best size touring blade

am about to purchase a paddle …just bought a current design nomad kayak …i am 5 ft 9 in about 200 lbs …considered strong and in good shape …what size paddling blade would people rec …i am looking at the aquabound stingray …blade size 6.5" x 18 " wondering if that is too small …thanks for any advice

No, it isn’t too small. You don’t want
a wide paddle blade. Look at all the discussions about Greenland paddles.Long,thin blades.

Personally I love my Werner Cyprus and it is a medium sized blade…

My primary paddle
is a Werner Ikelos. It has a larger blade but the dihedral shape means more water rolls off the surface creating less flutter.

I also have a Lendal Kanetic S, which is smaller but less dihedral shape so it has more grip. I also tested a regular Kanetic tour blade and liked the efficiency.

In short, the dihedral shape or trimming the corner edges can add or subtract up to an inch of width.

If you use good rotation a larger blade can have some advantages.

A lot of people wind up with a two paddles. One larger one smaller.

So far I’ve purchased two Lendals, a Bending Branches (cheep one) and a Werner. I gave away one of the carbon Lendals last night that I wasn’t using.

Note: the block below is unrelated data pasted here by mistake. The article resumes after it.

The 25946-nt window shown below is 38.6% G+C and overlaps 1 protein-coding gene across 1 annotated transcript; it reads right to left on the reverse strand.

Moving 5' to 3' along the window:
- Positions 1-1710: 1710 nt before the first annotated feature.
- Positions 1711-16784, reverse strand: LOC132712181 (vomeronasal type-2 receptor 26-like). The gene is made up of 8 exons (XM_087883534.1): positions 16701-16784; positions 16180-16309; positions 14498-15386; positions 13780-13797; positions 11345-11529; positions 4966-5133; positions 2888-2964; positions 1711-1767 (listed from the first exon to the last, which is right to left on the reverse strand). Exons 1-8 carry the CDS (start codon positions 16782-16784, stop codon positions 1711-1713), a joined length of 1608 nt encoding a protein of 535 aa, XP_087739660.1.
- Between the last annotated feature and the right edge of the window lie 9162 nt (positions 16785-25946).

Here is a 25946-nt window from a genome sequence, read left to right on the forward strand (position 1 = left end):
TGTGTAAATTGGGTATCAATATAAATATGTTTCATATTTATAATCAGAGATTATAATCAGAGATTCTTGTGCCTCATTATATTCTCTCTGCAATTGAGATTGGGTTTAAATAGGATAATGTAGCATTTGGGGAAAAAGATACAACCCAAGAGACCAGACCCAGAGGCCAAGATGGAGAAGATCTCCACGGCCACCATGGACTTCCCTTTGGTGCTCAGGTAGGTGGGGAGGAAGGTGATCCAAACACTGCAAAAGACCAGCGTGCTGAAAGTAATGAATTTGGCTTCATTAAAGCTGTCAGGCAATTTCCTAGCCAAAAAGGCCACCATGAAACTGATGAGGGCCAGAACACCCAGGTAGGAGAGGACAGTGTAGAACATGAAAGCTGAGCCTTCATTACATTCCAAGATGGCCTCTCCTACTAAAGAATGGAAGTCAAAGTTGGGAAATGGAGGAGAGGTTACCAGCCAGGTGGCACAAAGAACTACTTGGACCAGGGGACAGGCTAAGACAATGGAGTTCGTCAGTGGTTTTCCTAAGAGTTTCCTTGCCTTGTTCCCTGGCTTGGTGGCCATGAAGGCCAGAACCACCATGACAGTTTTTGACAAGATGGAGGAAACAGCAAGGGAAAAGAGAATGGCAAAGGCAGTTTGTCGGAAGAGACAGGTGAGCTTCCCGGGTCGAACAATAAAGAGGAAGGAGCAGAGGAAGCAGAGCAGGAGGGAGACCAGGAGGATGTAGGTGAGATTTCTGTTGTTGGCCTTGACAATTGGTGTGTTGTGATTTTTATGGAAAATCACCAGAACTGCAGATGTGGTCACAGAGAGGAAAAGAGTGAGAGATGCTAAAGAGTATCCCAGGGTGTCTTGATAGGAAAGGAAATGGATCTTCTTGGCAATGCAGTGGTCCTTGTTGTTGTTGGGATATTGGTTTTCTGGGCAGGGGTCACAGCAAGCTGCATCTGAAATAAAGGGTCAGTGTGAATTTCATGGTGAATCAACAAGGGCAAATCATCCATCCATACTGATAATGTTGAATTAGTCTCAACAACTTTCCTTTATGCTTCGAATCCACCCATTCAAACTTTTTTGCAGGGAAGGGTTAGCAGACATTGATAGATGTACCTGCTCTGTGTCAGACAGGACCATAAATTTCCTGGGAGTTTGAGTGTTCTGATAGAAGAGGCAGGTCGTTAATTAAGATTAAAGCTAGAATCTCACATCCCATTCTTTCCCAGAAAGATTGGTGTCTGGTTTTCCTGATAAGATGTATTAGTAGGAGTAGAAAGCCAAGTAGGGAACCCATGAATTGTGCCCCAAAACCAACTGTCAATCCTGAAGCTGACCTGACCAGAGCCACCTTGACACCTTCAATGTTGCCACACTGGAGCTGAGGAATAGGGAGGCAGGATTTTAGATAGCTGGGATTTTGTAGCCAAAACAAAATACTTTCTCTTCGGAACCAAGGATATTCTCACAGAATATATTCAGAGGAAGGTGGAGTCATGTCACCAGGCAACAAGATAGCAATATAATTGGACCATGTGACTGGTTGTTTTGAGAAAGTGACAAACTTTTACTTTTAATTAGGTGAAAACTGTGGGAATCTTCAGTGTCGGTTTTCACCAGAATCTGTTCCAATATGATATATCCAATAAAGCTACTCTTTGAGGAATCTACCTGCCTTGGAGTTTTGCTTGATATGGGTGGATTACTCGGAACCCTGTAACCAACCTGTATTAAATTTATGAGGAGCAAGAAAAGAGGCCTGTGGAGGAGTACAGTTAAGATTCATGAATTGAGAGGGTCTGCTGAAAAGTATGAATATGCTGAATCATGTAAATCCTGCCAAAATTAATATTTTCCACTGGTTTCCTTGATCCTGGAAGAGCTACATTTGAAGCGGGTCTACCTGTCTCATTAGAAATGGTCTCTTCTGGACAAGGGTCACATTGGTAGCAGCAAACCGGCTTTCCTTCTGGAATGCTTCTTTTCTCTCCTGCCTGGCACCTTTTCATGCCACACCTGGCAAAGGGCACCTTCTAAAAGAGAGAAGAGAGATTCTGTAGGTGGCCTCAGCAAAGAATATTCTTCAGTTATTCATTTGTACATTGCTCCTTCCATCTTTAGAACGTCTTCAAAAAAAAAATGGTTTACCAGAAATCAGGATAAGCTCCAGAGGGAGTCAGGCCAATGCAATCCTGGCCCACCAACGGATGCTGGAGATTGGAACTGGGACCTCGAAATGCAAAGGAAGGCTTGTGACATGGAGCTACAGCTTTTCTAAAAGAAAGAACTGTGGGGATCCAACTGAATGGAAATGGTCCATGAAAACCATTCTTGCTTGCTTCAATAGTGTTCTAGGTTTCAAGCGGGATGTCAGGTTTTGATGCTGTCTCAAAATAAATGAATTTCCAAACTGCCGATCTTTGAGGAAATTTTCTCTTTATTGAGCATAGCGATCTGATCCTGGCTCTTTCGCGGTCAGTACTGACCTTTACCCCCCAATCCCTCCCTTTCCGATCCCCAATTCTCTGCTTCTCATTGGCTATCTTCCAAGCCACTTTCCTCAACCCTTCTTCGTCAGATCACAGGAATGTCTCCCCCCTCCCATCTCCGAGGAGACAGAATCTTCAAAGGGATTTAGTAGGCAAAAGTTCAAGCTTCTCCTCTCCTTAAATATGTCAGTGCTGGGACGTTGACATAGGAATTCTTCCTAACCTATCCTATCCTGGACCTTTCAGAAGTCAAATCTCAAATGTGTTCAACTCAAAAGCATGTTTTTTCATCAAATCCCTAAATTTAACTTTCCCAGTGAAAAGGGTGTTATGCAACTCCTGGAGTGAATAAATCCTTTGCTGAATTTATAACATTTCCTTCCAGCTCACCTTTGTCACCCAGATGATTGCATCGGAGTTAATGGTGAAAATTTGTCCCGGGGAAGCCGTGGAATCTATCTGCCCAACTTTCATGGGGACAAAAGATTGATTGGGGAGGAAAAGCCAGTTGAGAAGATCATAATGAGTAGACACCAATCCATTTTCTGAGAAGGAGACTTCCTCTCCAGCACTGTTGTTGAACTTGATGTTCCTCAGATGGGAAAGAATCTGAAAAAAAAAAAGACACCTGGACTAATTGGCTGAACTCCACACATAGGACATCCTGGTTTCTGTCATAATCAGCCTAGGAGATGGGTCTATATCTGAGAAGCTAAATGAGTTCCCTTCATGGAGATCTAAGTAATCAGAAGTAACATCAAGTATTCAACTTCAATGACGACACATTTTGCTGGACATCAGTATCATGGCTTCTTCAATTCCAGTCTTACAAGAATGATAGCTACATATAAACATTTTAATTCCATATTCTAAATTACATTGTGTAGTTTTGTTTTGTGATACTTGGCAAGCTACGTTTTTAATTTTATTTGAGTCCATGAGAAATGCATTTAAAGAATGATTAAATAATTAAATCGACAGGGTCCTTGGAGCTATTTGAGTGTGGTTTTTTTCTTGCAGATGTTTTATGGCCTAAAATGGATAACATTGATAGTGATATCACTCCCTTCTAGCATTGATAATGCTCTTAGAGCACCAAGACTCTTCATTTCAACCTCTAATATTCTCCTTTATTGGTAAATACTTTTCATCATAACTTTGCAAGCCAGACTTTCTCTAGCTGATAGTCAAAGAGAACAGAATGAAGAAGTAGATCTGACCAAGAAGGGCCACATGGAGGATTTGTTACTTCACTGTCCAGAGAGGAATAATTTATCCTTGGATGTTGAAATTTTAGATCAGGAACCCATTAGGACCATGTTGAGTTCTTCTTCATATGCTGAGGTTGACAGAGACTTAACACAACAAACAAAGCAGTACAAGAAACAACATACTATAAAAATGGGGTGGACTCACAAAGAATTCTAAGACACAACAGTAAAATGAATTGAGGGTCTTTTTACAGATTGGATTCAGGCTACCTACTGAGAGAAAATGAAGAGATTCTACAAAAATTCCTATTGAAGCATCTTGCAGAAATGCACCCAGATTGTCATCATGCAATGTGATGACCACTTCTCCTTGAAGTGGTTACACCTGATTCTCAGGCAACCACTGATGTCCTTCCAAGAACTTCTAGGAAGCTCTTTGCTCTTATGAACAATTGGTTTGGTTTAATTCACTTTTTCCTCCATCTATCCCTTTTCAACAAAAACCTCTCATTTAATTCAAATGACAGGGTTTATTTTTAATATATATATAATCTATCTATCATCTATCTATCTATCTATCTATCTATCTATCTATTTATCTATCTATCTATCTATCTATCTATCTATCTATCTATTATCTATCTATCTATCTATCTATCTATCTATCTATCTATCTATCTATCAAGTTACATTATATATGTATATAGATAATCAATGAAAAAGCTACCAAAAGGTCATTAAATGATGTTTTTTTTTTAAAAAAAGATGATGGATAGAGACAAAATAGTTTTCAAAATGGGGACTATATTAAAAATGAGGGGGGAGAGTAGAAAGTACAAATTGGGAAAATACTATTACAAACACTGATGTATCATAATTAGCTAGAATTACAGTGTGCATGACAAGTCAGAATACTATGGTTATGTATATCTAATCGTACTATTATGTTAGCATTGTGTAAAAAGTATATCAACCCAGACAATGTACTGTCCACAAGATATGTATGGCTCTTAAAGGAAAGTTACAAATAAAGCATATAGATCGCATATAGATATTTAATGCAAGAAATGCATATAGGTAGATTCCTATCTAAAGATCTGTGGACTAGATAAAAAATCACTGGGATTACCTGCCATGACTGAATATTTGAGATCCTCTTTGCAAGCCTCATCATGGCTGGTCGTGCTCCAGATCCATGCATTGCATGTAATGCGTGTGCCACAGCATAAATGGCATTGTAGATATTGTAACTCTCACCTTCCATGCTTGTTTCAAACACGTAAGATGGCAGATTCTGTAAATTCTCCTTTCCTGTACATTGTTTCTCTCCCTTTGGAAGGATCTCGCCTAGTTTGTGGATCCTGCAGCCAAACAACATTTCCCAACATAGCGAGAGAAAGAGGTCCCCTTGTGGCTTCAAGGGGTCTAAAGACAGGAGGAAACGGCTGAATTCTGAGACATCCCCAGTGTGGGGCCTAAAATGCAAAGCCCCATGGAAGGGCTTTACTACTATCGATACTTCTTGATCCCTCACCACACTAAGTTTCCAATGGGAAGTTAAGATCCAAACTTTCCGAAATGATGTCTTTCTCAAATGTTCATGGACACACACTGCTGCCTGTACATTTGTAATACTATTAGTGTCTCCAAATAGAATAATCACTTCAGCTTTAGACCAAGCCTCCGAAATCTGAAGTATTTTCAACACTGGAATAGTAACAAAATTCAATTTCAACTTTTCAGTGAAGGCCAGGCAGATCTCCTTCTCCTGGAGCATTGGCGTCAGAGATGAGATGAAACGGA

I use a Windswift by Eddyline
5x19 inch blade as my main paddle. Plenty of power. Less fatiguing and less risk of a shoulder injury.

Blade size
Blade size, shape and paddle length, ultimately depend on paddling style and personal preference. Your preference might change over time as you gain more experience with different paddles. In my family, we all made our way through a variety of paddle sizes and shapes before realizing we all like Greenland paddles. I would suggest trying different paddles (trade with friends, or borrow) for a while to see what you like. If this is your first paddle, it will probably not be your last. You can always sell it if you want something different, or keep it as a spare. If you err, I would say to err on the too small side, rather than too big. What you are looking at does not seem too small. It would be a reasonable starting point at which to compare other blades. Also, realize that paddle length will make a big difference, too. Again, I would err on the too short, rather than too long. Too long is just cumbersome, whereas too short will make you use torso rotation more, a good thing.

Stingray is a great paddle
I bought one last year and it’s great for long trips (I’ve used it on 14 mile day trips). I particularly recommend the ones with the carbon shaft. Lightweight and rugged without the huge price tag (paid about $130 at REI when they were on sale). You won’t regret getting a lightweight paddle!

I bought the 230cm and it’s a little on the long side for me (6’1") and my wide SOT (high sides). So I’m guessing 220cm or even 210cm would work great for you. After recently getting an adjustable length ONNO (Full Tour), I find myself paddling the big SOT with the paddle at about 226cm is very comfortable. The ONNOs are awesome, but about twice the price of the Aquabounds.

If you paddle with a higher angle stroke, I’d lean towards the 210cm for you. Otherwise the 220cm would be my best guess for you.


Try a few on the water

– Last Updated: Aug-14-08 11:36 AM EST –